Top Ten Tuesday – 10 Books With Odd Premises

For those who don’t know, Top Ten Tuesday is a weekly bookish meme, hosted by That Artsy Reader Girl.  Each week is a different topic.  Come up with your list of top ten, post it, and then add the link to the masterpost.

This week’s theme was Ten Books I Can’t Believe I Read.  I’ve adjusted it slightly to Ten Books With Odd Premises, playing with the fact that I can’t believe someone came up with the premise and made it work.

1. Into the Drowning Deep by Mira Grant – carnivorous mermaids that live in the depths of the Mariana Trench.  Need I say more?

2. Station Eleven by Emily St. John Mandel – she shows how the apocalypse happens but the book’s main focus is arguably the society that springs up ten years later and how people rebuild and get on with their lives.  With hope.  And theater!  Seriously, not your usual post-apocalyptic world.

3. The Mirror Empire by Kameron Hurley – love it or hate (and people seem to be one or the other with this novel), Hurley turns a lot of typical fantasy tropes on their head.  When she doesn’t ignore them outright.

4. The Abhorsen series by Garth Nix – necromancy both good and evil, Clariel and its focus on what makes a villain; Nix’s Abhorsen series still feels groundbreaking to me so many years after I was first introduced to it.

5. Every Heart a Doorway by Seanan McGuire – we often see the adventures of children but it’s a rare book that talks about what happens after.  Several of C.S. Lewis’s Narnia novels address this to some extent or another, but I found McGuire’s Every Heart a Doorway to be more relatable and unique.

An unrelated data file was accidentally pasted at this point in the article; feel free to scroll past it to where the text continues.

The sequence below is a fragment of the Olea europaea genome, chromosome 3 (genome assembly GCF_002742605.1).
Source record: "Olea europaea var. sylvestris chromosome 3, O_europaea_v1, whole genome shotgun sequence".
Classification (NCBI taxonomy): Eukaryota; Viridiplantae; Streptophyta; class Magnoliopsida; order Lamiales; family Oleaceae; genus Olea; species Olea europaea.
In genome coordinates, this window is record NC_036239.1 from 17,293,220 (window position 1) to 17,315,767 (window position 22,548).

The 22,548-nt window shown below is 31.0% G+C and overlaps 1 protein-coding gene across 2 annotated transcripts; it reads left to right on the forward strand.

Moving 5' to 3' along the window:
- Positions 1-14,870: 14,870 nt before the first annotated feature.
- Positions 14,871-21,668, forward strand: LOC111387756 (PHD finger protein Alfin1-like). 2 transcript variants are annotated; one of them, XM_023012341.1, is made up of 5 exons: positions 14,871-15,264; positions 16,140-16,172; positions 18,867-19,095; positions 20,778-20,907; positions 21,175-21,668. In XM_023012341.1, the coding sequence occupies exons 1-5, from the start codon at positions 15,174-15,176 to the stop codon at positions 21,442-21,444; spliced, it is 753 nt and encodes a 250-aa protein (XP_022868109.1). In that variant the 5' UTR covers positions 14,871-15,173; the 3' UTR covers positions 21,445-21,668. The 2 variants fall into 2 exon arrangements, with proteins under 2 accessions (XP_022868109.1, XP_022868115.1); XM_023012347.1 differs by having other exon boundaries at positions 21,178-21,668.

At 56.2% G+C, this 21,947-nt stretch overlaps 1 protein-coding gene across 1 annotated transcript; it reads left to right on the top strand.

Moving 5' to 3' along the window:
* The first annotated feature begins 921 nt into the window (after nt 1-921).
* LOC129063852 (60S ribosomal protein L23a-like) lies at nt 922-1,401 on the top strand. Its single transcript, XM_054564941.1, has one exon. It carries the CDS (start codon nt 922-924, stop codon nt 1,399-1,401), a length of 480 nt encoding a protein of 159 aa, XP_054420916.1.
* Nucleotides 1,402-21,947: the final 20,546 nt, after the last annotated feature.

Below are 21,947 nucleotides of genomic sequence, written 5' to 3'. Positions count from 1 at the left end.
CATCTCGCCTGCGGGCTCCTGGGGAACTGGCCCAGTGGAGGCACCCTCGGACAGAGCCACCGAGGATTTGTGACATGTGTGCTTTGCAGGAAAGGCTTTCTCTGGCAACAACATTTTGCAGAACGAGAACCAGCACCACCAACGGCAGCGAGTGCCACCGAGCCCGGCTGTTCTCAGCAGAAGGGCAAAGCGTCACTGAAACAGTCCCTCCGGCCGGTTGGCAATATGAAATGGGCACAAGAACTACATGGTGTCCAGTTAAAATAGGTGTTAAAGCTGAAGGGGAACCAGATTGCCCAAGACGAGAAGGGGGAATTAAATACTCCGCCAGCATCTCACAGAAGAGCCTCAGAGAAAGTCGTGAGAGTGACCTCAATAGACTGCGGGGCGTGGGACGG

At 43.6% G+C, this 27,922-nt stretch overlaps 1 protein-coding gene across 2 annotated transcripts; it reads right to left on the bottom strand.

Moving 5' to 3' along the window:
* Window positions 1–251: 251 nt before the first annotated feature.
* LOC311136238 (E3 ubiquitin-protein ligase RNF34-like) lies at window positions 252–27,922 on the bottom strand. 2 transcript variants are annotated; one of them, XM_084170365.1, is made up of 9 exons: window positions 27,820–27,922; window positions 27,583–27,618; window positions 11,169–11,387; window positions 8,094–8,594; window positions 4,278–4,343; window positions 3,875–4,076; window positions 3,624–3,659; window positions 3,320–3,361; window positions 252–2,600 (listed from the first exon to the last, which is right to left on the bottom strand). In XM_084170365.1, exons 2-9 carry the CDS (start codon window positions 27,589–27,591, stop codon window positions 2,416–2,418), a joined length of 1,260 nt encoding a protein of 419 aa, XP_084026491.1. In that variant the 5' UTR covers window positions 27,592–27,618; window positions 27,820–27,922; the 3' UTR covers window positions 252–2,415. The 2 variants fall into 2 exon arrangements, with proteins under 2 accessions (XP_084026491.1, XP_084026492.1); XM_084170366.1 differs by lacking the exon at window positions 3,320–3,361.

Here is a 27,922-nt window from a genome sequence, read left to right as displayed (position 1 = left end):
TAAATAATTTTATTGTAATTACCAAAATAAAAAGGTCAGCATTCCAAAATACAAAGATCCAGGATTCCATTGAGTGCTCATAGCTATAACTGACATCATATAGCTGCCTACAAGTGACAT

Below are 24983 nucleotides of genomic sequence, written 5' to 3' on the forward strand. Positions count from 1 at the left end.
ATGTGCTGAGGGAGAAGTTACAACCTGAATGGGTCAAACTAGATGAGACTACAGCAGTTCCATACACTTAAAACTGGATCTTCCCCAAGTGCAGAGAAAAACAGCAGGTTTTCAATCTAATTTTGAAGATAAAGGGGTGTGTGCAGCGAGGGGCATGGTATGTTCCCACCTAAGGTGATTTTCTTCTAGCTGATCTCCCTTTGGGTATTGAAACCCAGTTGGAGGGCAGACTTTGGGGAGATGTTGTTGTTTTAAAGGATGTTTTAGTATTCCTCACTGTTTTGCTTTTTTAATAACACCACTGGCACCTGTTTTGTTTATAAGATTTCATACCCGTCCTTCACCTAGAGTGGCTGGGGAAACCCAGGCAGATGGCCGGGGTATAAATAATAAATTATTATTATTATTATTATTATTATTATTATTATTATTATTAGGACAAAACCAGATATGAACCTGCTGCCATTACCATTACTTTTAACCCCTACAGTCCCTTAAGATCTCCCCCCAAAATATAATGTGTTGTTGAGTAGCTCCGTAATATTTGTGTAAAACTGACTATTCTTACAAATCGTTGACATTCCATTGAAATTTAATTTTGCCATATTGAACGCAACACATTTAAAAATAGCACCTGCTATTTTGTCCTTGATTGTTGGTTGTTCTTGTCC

6. The Hyperion Cantos by Dan Simmons – time travel was one of the first ideas explored by speculative fiction writers (H.G. Wells’ The Time Machine) but Simmons takes the concept to 11 with the four novels The Hyperion Cantos, adding in Matrix-esque machines-in-control-of-humanity, world travel, and how religion and compassion can intertwine, among many other ideas.  While far from my favorite series, this is still one that will absolutely remain with me.

7. The Library at Mount Char by Scott Hawkins – a look at what it means to be a god, the difference between the divine and the monster, and how compassion functions, all wrapped up in studies.

8. Six Wakes by Mur Lafferty – clones, murder, and revenge.  How the mind works.  What people are willing to do to each other, regardless of claims of friendship or the chains of law.

9. Ninefox Gambit by Yoon Ha Lee – math isn’t anything new to sci-fi but the idea that calendars and rituals effect what technology works is fascinating and new.  Ditto the direction that Charis and Jedao’s ‘relationship’ goes in.

10. The Devourers by Indra Das – there is a lot of werewolf fiction out there but I don’t think I’ve ever heard of or read one quite like this, and not just because of the Indian twists or the truly monstrous/other nature of the ‘werewolves’.

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